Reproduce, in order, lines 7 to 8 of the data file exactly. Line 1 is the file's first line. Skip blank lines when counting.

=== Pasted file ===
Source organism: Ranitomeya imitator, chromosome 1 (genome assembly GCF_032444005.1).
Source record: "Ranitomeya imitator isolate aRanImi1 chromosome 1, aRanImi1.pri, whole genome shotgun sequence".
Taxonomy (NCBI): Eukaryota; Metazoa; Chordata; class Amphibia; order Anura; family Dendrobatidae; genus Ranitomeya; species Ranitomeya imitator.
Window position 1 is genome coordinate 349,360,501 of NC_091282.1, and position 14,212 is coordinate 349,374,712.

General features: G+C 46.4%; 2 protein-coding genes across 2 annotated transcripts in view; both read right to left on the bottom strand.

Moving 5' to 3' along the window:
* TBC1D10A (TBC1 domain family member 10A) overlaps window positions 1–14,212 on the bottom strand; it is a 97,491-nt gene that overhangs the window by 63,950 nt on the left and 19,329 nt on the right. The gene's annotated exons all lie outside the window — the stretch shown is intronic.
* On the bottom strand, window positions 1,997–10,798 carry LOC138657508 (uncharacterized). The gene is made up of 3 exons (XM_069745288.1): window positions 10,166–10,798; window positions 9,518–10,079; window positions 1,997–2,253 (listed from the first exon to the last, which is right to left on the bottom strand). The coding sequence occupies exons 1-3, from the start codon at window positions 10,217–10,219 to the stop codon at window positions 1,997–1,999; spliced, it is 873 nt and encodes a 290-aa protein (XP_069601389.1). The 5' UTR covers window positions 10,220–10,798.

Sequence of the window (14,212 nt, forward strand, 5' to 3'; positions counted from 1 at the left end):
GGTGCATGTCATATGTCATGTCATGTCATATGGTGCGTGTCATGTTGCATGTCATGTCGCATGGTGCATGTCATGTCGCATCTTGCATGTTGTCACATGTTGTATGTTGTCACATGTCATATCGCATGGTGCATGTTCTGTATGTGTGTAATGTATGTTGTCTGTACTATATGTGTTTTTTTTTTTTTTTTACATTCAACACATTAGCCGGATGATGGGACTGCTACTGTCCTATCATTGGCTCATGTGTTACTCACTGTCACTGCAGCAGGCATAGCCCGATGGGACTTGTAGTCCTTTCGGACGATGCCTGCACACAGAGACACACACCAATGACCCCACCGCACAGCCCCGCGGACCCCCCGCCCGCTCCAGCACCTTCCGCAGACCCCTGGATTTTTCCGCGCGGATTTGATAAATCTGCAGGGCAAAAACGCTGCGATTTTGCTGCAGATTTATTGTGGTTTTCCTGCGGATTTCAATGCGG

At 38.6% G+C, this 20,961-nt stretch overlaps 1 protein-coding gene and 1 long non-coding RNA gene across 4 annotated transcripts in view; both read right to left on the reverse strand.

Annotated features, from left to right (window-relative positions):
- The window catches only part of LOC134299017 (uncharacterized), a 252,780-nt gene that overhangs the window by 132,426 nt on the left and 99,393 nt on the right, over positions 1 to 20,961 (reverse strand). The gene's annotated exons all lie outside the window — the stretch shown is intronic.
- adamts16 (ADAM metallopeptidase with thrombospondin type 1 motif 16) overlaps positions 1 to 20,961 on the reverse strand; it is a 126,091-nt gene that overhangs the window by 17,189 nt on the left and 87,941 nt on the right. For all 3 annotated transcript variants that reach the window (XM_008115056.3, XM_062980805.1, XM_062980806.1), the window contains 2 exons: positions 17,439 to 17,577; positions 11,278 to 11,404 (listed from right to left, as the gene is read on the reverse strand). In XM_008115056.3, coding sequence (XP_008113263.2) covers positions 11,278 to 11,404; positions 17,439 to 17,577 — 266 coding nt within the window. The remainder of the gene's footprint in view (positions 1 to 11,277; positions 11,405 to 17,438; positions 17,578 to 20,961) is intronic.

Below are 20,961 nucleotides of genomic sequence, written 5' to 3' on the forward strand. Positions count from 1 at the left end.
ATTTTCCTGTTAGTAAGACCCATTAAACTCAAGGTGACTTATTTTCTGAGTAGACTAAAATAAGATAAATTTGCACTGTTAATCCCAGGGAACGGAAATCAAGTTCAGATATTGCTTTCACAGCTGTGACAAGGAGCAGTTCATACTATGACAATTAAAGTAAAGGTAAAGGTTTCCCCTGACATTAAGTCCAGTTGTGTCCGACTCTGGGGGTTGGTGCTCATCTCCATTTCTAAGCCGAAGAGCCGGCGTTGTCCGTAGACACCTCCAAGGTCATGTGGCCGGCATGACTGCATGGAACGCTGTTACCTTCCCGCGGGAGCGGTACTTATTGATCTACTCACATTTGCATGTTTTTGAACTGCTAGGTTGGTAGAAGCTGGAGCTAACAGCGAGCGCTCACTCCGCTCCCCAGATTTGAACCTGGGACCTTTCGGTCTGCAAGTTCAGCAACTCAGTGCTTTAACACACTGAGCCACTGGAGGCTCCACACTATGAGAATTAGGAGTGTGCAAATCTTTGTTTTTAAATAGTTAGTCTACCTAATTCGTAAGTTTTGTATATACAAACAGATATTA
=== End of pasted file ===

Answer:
* TBC1D10A (TBC1 domain family member 10A) overlaps window positions 1–14,212 on the bottom strand; it is a 97,491-nt gene that overhangs the window by 63,950 nt on the left and 19,329 nt on the right. The gene's annotated exons all lie outside the window — the stretch shown is intronic.
* On the bottom strand, window positions 1,997–10,798 carry LOC138657508 (uncharacterized). The gene is made up of 3 exons (XM_069745288.1): window positions 10,166–10,798; window positions 9,518–10,079; window positions 1,997–2,253 (listed from the first exon to the last, which is right to left on the bottom strand). The coding sequence occupies exons 1-3, from the start codon at window positions 10,217–10,219 to the stop codon at window positions 1,997–1,999; spliced, it is 873 nt and encodes a 290-aa protein (XP_069601389.1). The 5' UTR covers window positions 10,220–10,798.